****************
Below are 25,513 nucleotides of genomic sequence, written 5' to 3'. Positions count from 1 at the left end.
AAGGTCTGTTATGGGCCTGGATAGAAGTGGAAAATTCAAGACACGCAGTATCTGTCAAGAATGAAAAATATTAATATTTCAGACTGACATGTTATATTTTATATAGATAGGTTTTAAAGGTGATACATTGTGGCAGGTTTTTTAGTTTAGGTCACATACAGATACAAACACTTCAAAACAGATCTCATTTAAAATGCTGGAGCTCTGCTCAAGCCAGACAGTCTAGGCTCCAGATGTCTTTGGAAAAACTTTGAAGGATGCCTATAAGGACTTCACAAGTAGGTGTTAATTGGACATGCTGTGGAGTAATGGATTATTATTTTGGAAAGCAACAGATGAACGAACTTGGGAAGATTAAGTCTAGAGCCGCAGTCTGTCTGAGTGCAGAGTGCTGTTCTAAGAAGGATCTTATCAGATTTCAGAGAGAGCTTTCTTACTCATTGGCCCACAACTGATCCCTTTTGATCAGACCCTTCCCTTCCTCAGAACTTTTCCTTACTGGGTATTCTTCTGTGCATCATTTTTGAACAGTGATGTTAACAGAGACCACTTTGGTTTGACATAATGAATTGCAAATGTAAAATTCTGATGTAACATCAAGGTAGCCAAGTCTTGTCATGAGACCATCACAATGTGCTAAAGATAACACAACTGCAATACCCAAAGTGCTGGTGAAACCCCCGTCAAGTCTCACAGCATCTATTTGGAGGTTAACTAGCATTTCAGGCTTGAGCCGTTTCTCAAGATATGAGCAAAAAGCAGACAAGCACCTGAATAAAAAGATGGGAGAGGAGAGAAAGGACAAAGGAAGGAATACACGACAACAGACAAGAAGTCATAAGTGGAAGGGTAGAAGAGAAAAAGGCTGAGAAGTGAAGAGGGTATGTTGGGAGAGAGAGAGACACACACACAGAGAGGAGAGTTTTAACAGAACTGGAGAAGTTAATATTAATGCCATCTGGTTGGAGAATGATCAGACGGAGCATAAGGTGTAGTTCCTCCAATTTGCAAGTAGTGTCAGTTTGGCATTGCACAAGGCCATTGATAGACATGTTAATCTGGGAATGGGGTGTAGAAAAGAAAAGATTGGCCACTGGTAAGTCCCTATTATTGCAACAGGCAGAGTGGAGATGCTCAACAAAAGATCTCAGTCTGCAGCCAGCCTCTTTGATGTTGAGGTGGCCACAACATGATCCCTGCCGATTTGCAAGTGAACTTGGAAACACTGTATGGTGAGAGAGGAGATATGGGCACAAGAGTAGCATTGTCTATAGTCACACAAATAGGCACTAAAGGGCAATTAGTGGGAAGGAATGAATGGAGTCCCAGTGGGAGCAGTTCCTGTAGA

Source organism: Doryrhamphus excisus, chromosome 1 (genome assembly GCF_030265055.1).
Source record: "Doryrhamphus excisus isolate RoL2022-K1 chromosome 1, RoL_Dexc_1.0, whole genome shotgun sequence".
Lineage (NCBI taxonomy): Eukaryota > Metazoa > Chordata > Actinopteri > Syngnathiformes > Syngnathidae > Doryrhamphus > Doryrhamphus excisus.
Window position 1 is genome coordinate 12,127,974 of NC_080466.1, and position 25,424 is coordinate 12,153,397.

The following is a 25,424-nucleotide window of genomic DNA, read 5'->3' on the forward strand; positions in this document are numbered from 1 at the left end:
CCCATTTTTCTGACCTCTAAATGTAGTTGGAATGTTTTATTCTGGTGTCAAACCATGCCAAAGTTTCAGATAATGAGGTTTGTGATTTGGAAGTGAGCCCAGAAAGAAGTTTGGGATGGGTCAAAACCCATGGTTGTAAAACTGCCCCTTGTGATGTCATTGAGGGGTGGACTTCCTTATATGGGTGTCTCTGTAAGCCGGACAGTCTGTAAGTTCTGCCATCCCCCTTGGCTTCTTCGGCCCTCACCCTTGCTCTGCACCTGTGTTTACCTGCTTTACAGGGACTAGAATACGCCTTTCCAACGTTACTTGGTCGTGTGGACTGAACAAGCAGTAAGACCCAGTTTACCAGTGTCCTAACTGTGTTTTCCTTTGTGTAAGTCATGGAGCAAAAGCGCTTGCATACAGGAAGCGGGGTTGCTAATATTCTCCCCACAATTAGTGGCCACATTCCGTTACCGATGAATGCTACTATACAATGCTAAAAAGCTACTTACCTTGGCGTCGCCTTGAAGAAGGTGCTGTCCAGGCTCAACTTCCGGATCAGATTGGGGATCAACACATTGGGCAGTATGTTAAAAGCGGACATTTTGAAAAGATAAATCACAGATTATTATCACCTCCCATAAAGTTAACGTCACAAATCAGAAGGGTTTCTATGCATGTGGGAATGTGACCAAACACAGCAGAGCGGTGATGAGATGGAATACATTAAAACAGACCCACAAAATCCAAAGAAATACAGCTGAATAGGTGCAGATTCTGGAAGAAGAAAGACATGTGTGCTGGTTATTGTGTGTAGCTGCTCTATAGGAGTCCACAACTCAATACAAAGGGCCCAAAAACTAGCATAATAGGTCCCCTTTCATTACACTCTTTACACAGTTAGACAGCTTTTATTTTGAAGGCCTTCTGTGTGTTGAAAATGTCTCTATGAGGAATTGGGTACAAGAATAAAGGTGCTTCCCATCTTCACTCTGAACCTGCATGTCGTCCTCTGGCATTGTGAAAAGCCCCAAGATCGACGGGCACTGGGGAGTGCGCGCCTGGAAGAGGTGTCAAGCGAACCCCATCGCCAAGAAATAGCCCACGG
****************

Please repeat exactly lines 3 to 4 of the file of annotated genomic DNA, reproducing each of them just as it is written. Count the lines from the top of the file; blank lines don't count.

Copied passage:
Source organism: Doryrhamphus excisus, chromosome 1 (genome assembly GCF_030265055.1).
Source record: "Doryrhamphus excisus isolate RoL2022-K1 chromosome 1, RoL_Dexc_1.0, whole genome shotgun sequence".